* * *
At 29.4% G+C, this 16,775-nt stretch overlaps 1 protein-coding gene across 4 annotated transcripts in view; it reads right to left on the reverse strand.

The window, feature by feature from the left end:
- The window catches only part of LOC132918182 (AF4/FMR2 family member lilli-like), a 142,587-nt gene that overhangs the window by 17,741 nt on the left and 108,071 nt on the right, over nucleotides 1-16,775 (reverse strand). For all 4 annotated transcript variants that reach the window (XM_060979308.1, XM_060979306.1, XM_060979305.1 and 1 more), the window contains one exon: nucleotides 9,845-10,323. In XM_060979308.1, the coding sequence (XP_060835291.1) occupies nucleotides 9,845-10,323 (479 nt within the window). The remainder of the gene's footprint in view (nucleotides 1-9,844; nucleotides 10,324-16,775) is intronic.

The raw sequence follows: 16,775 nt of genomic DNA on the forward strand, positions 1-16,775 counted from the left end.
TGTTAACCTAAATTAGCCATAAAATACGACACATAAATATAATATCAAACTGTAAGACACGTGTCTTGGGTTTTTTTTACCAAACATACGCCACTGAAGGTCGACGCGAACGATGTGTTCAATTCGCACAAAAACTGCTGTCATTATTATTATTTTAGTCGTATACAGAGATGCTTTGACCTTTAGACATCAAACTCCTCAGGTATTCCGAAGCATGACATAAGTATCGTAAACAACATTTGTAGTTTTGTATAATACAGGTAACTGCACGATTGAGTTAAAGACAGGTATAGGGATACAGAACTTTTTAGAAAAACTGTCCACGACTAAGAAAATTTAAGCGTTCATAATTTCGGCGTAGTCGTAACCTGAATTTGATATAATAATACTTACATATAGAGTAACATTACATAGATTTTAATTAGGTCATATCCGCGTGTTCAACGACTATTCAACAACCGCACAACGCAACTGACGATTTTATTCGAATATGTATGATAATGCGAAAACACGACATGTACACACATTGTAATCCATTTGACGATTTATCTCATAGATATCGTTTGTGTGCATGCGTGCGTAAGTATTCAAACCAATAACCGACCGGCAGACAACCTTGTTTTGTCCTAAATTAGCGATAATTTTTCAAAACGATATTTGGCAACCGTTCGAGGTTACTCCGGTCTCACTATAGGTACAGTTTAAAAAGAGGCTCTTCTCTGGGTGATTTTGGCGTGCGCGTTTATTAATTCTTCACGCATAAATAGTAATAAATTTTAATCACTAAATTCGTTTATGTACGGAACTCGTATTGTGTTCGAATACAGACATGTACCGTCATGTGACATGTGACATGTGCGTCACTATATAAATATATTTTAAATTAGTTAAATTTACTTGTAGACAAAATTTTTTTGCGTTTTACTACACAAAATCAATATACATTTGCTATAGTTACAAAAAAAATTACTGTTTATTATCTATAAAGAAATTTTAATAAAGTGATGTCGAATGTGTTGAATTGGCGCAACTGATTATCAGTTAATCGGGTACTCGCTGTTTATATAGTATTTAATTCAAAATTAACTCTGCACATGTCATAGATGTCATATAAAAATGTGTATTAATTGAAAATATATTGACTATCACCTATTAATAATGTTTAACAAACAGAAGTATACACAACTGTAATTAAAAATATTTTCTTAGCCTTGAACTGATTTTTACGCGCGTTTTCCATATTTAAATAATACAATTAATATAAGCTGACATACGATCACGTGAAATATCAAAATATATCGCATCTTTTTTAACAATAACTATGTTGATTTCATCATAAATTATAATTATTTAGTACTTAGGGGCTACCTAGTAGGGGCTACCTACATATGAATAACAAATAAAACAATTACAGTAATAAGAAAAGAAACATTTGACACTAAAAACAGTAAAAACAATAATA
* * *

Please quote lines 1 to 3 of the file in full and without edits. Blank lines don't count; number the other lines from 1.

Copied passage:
At 29.4% G+C, this 16,775-nt stretch overlaps 1 protein-coding gene across 4 annotated transcripts in view; it reads right to left on the reverse strand.

The window, feature by feature from the left end:
- The window catches only part of LOC132918182 (AF4/FMR2 family member lilli-like), a 142,587-nt gene that overhangs the window by 17,741 nt on the left and 108,071 nt on the right, over nucleotides 1-16,775 (reverse strand). For all 4 annotated transcript variants that reach the window (XM_060979308.1, XM_060979306.1, XM_060979305.1 and 1 more), the window contains one exon: nucleotides 9,845-10,323. In XM_060979308.1, the coding sequence (XP_060835291.1) occupies nucleotides 9,845-10,323 (479 nt within the window). The remainder of the gene's footprint in view (nucleotides 1-9,844; nucleotides 10,324-16,775) is intronic.